CANBERRA, Jan. 19 (Xinhua) -- Australia's peak scientific body has launched the most comprehensive voyage ever to study blue whales in Antarctica.

A team of 28 scientists from around the world set sail on the Commonwealth Scientific and Industrial Research Organisation (CSIRO) research ship RV Investigator on Saturday.

During the seven-week voyage the team will seek to determine the relationship between the blue whale, the largest animal known to have ever existed, and krill its prey.

They will investigate a theory that blue whales, which can grow up to 30 meters in length and 100 tonnes in weight, act as deep-sea farmers by fertilising the sea with their waste, thus growing more algae for krill to eat.

"Knowledge about the whale-krill relationship and the role of whales in maintaining ecosystem health is key to understanding the ecology of the Southern Ocean," Mike Double, voyage chief scientist and head of the Australian Marine Mammal Centre (AMMC), told News Corp Australia on Saturday.

"We have a world-class combination of people, research ship, and cutting-edge technologies. It's going to be an incredible seven-week voyage."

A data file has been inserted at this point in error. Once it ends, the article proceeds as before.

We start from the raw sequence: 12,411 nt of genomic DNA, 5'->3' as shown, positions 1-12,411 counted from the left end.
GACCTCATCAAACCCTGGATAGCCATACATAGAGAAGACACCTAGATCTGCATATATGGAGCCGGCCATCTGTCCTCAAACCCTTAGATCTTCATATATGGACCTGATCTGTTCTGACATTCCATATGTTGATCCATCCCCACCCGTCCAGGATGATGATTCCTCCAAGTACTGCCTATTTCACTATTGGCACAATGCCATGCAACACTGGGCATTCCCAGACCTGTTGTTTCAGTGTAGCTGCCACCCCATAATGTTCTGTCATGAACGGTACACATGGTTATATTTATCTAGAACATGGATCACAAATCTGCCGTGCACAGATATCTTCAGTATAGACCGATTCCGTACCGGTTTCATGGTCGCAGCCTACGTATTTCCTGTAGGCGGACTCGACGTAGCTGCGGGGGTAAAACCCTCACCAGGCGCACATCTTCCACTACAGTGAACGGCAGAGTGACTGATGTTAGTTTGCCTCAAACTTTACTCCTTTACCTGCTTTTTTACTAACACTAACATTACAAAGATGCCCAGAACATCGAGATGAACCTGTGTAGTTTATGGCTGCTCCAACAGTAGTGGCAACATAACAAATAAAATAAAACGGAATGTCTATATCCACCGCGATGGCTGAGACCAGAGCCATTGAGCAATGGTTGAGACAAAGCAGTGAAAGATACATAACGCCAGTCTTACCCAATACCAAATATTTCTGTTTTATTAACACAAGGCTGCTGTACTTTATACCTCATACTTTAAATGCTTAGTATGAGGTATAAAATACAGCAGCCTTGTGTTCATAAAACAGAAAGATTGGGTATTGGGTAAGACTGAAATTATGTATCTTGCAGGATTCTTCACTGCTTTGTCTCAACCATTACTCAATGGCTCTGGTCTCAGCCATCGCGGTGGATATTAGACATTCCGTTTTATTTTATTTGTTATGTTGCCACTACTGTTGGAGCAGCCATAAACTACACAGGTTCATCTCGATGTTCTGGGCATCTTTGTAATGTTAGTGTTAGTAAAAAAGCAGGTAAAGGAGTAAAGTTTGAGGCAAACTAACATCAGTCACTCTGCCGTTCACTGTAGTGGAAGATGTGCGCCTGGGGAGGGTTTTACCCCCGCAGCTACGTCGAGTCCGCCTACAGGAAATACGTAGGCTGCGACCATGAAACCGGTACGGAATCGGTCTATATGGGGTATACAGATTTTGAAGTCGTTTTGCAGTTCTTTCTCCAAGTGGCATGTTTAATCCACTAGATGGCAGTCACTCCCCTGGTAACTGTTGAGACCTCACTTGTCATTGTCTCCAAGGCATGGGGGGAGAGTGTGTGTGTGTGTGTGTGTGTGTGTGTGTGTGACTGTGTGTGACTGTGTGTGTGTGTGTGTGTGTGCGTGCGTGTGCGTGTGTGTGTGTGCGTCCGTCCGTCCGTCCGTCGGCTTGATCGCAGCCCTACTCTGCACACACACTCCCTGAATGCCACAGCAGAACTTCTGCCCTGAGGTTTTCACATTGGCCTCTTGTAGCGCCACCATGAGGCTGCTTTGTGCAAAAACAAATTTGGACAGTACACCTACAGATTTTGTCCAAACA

In addition to using traditional marine research methods, the voyage will also see drones deployed to photograph, measure and identify blue whales.

In a world-first, the vessel's multi-beam echo-sounders will be used to develop three-dimensional models of krill swarms.

"We'll sample water in areas with whales and krill, whales only, krill only, and neither species," deputy chief scientist Elanor Bell said.

"The sampling will reveal where the iron goes, how fast it sinks, and whether primary production increases over time."